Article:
The European Aviation Safety Agency (EASA) has published a new proposal to regulate the operation of small unmanned aerial vehicles (UAVs) or drones in Europe.

Published in a document called a Notice of Proposed Amendment (NPA), the proposal offers a framework to safely operate drones, while allowing the industry to remain agile and continue to grow.

In addition, the proposed regulation also takes into consideration the risk posed to other aircraft and people on the ground, as well as privacy, security and data protection issues created by flying such drones.

The new EASA proposal involves all technical and operational requirements for the UAVs.

"UAV operators will be instructed on where they can fly their aircraft and the required competence levels for drone operations."

While technical requirements refer, for example, to the remote identification of drones, operational requirements include geofencing, which prohibits the entrance of unmanned aircraft into a prohibited area.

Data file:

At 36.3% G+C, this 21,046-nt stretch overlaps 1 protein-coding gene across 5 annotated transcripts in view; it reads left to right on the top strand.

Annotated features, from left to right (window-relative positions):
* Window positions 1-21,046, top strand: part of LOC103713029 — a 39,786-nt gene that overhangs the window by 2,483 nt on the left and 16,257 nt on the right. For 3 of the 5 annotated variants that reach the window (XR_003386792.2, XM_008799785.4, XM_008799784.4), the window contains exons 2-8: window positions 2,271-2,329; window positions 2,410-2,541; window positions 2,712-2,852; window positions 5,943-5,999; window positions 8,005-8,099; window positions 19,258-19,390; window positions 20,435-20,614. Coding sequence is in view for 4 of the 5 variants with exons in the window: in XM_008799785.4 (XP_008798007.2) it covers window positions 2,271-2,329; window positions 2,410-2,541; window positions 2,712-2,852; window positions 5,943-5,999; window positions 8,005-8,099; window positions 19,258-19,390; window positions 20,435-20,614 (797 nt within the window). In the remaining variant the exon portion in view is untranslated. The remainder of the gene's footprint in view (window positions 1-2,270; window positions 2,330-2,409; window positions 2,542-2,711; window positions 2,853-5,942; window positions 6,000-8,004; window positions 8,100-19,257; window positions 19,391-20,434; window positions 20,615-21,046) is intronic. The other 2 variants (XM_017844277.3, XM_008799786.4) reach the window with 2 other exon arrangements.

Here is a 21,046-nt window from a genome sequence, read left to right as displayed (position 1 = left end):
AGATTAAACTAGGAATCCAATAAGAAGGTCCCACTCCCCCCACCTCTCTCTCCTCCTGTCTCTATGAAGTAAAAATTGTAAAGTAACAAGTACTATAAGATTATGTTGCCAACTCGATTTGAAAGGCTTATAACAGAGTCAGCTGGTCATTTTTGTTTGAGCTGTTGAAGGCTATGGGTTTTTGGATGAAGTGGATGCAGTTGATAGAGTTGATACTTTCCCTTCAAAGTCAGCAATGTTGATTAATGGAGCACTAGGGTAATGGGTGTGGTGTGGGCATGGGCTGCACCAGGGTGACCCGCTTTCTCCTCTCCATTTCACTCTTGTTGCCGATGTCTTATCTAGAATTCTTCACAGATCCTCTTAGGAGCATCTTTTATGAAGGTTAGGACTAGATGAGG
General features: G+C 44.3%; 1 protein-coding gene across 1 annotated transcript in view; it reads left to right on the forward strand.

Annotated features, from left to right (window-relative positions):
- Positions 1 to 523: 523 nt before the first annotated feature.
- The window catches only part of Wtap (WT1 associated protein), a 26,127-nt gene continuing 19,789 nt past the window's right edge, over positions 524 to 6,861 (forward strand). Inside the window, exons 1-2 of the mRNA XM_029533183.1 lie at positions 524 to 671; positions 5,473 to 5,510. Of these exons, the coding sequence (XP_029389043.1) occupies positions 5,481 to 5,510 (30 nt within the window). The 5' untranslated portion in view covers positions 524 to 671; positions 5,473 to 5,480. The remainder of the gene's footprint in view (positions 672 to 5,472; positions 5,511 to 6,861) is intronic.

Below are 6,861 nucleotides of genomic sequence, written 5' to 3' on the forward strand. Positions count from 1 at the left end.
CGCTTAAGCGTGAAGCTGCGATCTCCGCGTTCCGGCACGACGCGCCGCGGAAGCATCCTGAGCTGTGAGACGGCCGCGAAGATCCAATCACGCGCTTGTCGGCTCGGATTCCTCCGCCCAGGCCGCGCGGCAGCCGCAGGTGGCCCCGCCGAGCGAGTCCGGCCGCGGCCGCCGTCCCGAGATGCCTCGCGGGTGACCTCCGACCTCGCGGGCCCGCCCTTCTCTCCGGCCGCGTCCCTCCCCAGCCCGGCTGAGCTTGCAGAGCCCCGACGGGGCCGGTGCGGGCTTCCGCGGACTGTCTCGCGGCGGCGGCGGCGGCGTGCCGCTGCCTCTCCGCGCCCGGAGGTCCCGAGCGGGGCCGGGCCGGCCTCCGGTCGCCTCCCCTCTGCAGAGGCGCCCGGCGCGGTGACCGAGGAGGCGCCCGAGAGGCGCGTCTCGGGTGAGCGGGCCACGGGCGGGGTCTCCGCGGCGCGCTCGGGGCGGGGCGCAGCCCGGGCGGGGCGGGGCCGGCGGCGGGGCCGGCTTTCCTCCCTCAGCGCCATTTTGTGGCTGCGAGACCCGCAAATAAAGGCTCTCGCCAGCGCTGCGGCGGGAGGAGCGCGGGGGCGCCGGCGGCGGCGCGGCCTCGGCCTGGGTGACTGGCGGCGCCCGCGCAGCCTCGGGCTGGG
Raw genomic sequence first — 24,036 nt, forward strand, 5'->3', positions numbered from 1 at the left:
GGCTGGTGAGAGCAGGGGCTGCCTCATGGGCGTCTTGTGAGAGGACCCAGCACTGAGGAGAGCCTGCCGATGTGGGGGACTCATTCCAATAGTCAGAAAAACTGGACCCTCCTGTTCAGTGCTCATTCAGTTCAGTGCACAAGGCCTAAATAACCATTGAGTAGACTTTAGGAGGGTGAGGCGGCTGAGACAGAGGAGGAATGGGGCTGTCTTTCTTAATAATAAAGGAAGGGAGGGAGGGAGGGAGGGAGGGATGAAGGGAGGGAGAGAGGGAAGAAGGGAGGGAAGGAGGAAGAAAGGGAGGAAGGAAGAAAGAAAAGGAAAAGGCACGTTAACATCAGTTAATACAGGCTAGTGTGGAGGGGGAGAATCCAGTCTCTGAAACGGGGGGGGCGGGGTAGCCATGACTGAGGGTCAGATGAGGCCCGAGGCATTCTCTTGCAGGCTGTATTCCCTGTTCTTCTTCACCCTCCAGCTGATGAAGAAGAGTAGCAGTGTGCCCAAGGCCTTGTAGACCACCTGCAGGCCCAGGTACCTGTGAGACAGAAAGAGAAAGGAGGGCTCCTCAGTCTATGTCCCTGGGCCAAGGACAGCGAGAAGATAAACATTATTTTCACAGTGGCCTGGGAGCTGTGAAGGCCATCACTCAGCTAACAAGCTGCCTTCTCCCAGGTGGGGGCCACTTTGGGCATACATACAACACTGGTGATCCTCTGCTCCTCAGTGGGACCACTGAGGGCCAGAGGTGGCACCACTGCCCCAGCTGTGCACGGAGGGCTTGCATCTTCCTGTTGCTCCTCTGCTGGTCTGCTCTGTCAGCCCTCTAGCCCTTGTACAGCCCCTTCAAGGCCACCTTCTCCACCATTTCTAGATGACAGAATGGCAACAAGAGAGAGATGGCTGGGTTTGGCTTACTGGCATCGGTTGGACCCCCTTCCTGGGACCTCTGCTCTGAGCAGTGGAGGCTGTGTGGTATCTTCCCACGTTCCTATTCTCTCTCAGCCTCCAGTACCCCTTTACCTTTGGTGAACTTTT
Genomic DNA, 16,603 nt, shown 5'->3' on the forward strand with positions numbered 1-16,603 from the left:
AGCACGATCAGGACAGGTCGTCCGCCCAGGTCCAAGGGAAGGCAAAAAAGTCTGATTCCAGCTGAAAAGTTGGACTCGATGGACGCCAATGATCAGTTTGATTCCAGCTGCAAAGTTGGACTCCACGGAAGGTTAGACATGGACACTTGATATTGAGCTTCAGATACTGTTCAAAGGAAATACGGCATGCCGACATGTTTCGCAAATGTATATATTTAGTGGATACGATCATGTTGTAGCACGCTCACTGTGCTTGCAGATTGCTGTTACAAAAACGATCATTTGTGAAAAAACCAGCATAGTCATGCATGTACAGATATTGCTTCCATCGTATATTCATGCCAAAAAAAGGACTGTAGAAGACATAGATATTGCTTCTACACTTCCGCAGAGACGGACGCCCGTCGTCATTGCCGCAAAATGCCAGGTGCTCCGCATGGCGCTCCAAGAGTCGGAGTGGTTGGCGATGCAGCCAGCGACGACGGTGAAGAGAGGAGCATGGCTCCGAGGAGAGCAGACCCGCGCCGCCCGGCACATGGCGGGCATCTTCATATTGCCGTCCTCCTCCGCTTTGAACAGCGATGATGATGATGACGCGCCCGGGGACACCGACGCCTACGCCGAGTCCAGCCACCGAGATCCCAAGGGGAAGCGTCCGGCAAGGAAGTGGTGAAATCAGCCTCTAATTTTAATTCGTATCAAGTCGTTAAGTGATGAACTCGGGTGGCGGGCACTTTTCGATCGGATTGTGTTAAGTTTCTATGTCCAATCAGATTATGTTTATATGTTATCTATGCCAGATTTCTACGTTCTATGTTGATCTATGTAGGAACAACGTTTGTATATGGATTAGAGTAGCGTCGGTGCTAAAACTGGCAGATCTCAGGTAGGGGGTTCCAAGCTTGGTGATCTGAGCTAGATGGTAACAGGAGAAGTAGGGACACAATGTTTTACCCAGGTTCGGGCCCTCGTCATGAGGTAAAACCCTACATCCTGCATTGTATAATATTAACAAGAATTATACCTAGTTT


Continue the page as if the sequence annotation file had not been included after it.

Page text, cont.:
The proposal also includes certain required qualifications for the UAV pilots, and drone operators will be required to register themselves, except when they operate aircraft lighter than 250g.

Design requirements for small UAVs will be implemented with the Conformité européenne (CE) marking.

Besides the standard CE marking, identification of the class of drone (from C0 to C4) will also be implemented, along with the inclusion of a do’s and don'ts leaflet that in all drone boxes.

Based on the class of the drone, UAV operators will be instructed on where they can fly their aircraft and the required competence levels for drone operations.

An operational risk assessment will be carried out for drone operations that involve higher risk factors in order to specify the requirements that a pilot needs to comply with before flying the aircraft.

The proposal also offers special alleviations for people flying drones to reward good safety records.

Feedback on the NPA proposal will be assessed to reach a final opinion that will be submitted by EASA to the European Commission at the end of this year.